City of Rifle to consider a shooting range in town |

City of Rifle to consider a shooting range in town

Ryan Hoffman
This map shows the Hubbard Mesa open area.
Bureau of Land Management |

Among the numerous items to be considered when Rifle prepares its annual budget in the coming months, city leaders are expected to address the possibility of a shooting range in city limits.

The idea, which was discussed previously in work sessions, came up at City Council’s meeting last week. Two developments are driving the conversation at City Hall.

One is continued concerns by some city leaders and residents about potential recreational conflicts in the Hubbard Mesa area north of Rifle. The other is a survey of residents’ parks and recreation desires conducted by the city earlier this year.

In the survey, 50 percent of respondents, or 1,607 households, said there was a need for a “shooting sports and shooting archery range” in Rifle. The survey also found a desire for shooting and archery programing. However, the same survey found that a shooting facility ranked behind five other possible facilities, including a multiuse gym and dog park, in terms of priority of investment.

The combination of the survey results, which many members of council have said came as a surprise, along with the city’s ongoing involvement in the Hubbard Mesa discussion, led to the idea of exploring a public shooting range in the area.

Councilor Ed Green largely led the exploration of a shooting range in Hubbard Mesa with the hope that it would reduce the potential for conflict between target shooters, who have historically used the area, and other recreation user groups, such as mountain bikers and trail runners.

However, in discussing the issue last week, Green said a shooting range in the area, which is a mix of private and Bureau of Land Management land, is impractical.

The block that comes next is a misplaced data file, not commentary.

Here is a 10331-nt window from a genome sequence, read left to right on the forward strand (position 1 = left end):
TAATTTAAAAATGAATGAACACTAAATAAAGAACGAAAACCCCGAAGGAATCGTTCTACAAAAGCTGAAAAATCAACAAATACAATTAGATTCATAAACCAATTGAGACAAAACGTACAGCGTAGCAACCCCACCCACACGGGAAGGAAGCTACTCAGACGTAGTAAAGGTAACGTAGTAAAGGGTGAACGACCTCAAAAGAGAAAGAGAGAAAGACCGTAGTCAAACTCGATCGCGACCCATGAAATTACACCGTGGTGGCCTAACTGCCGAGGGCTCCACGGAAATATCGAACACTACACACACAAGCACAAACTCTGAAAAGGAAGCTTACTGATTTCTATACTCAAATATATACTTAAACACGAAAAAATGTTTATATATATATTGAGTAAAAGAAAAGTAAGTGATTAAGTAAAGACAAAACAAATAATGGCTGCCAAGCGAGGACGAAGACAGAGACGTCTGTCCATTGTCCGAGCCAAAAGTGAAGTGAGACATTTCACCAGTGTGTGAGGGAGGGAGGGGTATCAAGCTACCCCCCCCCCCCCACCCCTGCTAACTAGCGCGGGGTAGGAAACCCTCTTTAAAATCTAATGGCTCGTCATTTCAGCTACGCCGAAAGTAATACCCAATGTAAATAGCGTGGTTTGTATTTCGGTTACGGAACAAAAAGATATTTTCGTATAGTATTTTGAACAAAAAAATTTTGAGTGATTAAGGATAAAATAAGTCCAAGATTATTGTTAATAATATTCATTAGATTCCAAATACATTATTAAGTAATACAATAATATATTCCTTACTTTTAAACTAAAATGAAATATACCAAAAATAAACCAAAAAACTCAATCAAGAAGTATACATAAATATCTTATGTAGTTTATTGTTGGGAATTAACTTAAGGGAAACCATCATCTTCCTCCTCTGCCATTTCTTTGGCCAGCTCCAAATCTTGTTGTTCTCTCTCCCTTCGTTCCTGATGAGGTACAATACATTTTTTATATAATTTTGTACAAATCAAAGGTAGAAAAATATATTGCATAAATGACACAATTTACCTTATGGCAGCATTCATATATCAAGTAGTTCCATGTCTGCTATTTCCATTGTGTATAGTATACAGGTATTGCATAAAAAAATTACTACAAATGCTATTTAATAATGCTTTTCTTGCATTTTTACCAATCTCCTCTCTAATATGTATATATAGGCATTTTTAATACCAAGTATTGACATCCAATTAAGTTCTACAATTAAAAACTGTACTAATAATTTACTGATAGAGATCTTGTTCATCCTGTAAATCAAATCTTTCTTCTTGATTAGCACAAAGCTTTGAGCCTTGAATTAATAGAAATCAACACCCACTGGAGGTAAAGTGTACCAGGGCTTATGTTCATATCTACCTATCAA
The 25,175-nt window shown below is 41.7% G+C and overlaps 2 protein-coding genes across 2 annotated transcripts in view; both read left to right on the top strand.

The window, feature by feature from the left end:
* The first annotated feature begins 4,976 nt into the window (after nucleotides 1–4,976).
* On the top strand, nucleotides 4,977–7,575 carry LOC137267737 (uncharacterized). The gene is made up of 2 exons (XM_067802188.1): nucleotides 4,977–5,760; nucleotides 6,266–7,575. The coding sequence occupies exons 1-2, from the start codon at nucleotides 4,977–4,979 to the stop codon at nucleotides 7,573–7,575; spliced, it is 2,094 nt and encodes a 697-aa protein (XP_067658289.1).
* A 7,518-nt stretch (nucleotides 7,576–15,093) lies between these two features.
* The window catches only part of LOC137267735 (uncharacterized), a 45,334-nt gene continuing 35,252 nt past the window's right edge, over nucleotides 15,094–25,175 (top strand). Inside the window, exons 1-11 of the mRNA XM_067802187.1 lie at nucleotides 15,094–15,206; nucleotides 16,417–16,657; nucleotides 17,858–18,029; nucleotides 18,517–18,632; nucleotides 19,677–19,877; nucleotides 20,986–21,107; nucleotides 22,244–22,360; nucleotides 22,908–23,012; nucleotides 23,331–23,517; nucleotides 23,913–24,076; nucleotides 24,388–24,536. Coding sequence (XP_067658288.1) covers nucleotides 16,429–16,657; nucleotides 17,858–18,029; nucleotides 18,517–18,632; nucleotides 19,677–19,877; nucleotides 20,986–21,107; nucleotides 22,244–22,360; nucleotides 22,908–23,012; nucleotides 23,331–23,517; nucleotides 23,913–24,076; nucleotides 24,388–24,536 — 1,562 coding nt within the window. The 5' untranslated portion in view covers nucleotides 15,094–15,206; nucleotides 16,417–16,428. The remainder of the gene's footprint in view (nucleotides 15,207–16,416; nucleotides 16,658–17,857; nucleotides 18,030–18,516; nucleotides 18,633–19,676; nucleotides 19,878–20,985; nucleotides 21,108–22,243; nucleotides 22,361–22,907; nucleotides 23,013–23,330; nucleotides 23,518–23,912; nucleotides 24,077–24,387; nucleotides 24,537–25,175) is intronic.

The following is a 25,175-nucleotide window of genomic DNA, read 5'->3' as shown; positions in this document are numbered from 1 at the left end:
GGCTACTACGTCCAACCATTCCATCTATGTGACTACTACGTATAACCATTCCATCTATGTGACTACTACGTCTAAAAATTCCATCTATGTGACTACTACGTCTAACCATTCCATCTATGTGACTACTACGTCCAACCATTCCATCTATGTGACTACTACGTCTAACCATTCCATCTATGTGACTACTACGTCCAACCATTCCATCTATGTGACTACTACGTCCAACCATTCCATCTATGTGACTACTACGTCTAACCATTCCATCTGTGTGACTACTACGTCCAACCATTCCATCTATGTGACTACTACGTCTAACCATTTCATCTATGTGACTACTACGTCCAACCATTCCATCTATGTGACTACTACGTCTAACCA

“The other thing we realized is there’s really not a credible option for siting a range up there,” said Green.

However, Green said he and Councilor Joe Elliott found several locations in an industrial area near the entrance to Hubbard Mesa off U.S. 13.

While Elliott said it would not be appropriate for the city to lease private land for a shooting range, there is a culture of shooting sports in Rifle, and he would like to see a safe place for people to go out and shoot. Having that space might help alleviate some of the issues at Hubbard Mesa, he said.

However, not everyone was sold on the idea of creating a shooting range in the city.

In citing the presence of a private shooting range near Hubbard Mesa and a public shooting range operated by Colorado Parks and Wildlife near Rifle Gap State Park, Councilor Dana Wood said she does not want to see the city dedicate resources for a shooting range.

“I think if we can explore the options that are on the table … I think starting there is probably the best option, and in my opinion exploring another shooting range is not really one of my priorities,” Wood said.

She also said she would like to see the survey results explored more before allocating resources for a physical facility.

“I think before we say we’re going to build something, that has to be discussed a little bit more.”

Mayor Randy Winkler voiced reservations about establishing a shooting range within city limits, saying it seemed absurd.

In parsing out the two issues, Mayor Pro-Tem Barb Clifton said the shooting range seemed more like a budget discussion, while the Hubbard Mesa issue is a broader discussion that needs to be had with other stakeholders.

City Manager Matt Sturgeon said it would not require much time or money to have staff take a preliminary look at the sites identified by Green and Elliott.

As for Hubbard Mesa, Clifton said she felt the city should ensure other agencies, specifically BLM, move forward with user group meetings, which have yet to happen.

Not much has happened since an early August conversation between Rifle representatives and Garfield County commissioners.

But with busy summer months winding down, David Boyd, public affairs specialist for BLM’s Northwest Colorado District, said he suspects user group meetings would likely take place before the end of the year.

Along with other commitments made in August, commissioners agreed to pay for signs along the road running through the area.

The county is waiting for the city to coordinate a meeting, and the road bridge department will follow the city’s lead on the locations for the signs, according to Renelle Lott, chief communications officer for Garfield County.

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